Tennis tips on using the two-handed backhand

November 3, 2015

The question of whether or not to use a two-handed backhand has been bandied back and forth in tennis circles for years. On the professional circuit, the debate is demonstrated on the court by Roger Federer, with his beautiful one-handed backhand, and Rafael Nadal, with his powerful two-hand shot. Ultimately, there is no right or wrong answer; instead, it is up to each individual player to decide which stroke is better for their game.

Tennis tips on using the two-handed backhand

1. Advantages of a two-handed backhand

  • For the vast majority of players, including tour professionals, the two-handed backhand is far easier to perfect.
  • It is easier to generate power and control the direction of the racket with two hands than just one.
  • Furthermore, it is easier to execute an open stance hit with a two-handed grip.
  • In addition to the increased power, the greatest advantage of a two-hand backhand is that it can generate a large amount of topspin capable of befuddling your opponent.
  • When it comes to returning a shot, the two-handed backhand allows a person a bit more time before he or she has to hit the ball because the point of contact is farther back.
  • In addition, with both hands holding the racket to generate power and stability, the player is afforded more room to make a mistake if he or she hits the ball slightly off.

2. Disadvantages of a two-handed backhand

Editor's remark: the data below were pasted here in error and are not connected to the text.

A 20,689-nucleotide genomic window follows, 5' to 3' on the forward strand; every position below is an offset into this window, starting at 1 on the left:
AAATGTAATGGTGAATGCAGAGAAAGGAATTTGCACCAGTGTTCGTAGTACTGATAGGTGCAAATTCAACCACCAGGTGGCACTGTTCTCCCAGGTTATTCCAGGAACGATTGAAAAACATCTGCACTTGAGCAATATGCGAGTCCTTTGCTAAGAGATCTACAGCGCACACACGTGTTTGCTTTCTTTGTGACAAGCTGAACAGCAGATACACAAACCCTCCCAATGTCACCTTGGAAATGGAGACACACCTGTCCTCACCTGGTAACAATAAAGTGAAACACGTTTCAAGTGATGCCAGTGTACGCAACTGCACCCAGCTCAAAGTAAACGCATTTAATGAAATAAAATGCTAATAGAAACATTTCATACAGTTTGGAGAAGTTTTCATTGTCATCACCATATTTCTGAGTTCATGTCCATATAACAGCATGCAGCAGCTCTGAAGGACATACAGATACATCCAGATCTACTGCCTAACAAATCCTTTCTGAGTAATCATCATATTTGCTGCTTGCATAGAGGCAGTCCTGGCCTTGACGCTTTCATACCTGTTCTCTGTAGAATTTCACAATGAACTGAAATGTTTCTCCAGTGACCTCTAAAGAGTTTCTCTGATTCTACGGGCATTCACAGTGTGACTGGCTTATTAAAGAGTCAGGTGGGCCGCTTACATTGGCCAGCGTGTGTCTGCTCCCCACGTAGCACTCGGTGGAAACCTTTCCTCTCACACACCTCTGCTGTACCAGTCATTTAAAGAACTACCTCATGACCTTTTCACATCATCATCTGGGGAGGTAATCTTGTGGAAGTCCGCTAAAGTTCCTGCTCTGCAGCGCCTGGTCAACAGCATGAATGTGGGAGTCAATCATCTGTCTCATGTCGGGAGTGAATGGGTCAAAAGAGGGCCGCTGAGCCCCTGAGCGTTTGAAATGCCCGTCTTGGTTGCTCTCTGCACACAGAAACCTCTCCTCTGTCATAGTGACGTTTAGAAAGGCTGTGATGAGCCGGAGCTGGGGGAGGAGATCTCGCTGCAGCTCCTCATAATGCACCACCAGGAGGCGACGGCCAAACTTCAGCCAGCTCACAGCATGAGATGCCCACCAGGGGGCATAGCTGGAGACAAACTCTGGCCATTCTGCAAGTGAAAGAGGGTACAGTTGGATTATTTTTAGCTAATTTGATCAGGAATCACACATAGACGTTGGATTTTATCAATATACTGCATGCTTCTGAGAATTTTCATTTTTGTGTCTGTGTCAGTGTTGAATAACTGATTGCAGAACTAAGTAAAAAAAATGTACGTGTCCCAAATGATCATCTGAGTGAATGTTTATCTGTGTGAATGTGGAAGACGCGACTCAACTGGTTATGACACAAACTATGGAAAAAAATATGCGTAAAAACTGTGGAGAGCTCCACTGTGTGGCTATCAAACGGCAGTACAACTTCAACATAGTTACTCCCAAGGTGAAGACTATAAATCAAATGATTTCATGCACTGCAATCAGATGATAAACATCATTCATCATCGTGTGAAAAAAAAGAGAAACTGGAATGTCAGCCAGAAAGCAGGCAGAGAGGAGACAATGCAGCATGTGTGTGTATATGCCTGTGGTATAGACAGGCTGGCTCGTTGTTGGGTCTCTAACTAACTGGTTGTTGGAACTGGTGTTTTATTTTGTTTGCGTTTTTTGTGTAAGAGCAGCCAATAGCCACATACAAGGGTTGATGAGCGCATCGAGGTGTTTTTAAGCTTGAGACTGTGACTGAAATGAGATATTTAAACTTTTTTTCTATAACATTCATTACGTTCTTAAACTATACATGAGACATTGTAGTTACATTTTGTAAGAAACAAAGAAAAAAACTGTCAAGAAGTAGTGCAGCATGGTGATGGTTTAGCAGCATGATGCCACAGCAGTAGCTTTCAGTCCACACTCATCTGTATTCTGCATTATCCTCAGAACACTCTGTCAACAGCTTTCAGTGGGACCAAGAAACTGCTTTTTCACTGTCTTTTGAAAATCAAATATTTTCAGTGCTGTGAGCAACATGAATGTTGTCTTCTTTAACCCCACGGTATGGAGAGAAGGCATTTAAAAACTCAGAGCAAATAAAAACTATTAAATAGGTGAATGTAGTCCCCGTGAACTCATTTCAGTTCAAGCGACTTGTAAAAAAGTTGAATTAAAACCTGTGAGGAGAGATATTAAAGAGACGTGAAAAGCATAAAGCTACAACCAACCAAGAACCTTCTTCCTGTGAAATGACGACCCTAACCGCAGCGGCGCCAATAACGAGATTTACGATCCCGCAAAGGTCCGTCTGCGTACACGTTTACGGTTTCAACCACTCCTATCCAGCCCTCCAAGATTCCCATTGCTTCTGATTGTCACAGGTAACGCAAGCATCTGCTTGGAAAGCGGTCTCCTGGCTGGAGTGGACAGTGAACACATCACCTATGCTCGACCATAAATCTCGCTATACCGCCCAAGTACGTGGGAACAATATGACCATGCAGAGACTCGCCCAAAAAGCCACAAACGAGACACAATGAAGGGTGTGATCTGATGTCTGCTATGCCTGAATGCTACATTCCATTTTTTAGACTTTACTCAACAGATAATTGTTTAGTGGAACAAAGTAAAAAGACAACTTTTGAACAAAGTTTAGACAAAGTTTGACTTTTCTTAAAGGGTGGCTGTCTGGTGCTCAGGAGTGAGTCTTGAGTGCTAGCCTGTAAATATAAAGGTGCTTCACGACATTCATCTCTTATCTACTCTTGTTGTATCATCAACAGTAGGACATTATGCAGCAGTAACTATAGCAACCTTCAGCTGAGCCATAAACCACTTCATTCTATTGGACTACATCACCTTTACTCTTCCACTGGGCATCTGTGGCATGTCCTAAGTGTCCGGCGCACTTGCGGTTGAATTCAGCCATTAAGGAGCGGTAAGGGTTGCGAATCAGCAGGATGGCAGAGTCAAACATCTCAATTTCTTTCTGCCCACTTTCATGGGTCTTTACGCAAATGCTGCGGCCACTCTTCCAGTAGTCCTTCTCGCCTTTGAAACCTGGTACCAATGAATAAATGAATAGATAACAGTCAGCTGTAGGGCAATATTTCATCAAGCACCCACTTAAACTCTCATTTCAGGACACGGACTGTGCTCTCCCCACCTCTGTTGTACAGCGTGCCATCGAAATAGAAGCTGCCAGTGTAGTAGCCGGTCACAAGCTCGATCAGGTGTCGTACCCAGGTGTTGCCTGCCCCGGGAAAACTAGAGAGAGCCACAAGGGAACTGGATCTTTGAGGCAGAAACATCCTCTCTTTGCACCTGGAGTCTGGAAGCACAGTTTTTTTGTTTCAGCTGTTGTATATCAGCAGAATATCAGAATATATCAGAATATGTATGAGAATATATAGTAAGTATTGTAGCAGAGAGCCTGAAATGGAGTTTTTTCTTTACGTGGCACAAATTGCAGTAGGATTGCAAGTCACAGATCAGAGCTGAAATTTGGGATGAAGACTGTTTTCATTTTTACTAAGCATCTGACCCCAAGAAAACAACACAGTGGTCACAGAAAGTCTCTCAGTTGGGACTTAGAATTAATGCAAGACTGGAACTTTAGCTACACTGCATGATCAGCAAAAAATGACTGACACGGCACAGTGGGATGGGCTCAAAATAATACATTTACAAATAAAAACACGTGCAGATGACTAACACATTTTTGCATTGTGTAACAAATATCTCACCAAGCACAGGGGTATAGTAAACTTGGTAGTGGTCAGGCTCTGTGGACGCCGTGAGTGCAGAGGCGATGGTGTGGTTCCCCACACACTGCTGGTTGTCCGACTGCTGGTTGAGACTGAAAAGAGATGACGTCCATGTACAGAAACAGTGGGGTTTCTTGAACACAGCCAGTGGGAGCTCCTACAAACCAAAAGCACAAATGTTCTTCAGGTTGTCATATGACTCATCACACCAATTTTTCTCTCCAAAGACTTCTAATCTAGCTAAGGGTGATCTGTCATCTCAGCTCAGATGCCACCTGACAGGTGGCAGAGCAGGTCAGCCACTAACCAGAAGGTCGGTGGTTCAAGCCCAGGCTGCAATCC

• While there is no denying that a two-handed backhand makes it easier to strike the ball with power, it does have several disadvantages.
  • A two-handed backhand can constrict a player's ability to stretch forward or wide for a ball.
  • By the same token, it is far more difficult to hit a ball that is below the knees or above the head with two hands than with one.
  • The largest disadvantage of a two-handed backhand is that it can lead to challenges for a player also trying to learn the one-handed volleying skills to win points that are played at the net.

3. Which backhand is better?

  • Because the main benefit of a one-handed backhand is reach, it might behoove older players or those with less flexibility to work with this stroke.
  • However, it is very uncommon for skilled players to utilize the one-handed backhand because it sacrifices power and control for greater reach.
  • Ultimately, many players find that the two-handed backhand affords greater flexibility because it is easier to control, has much more power, and generates greater topspin.
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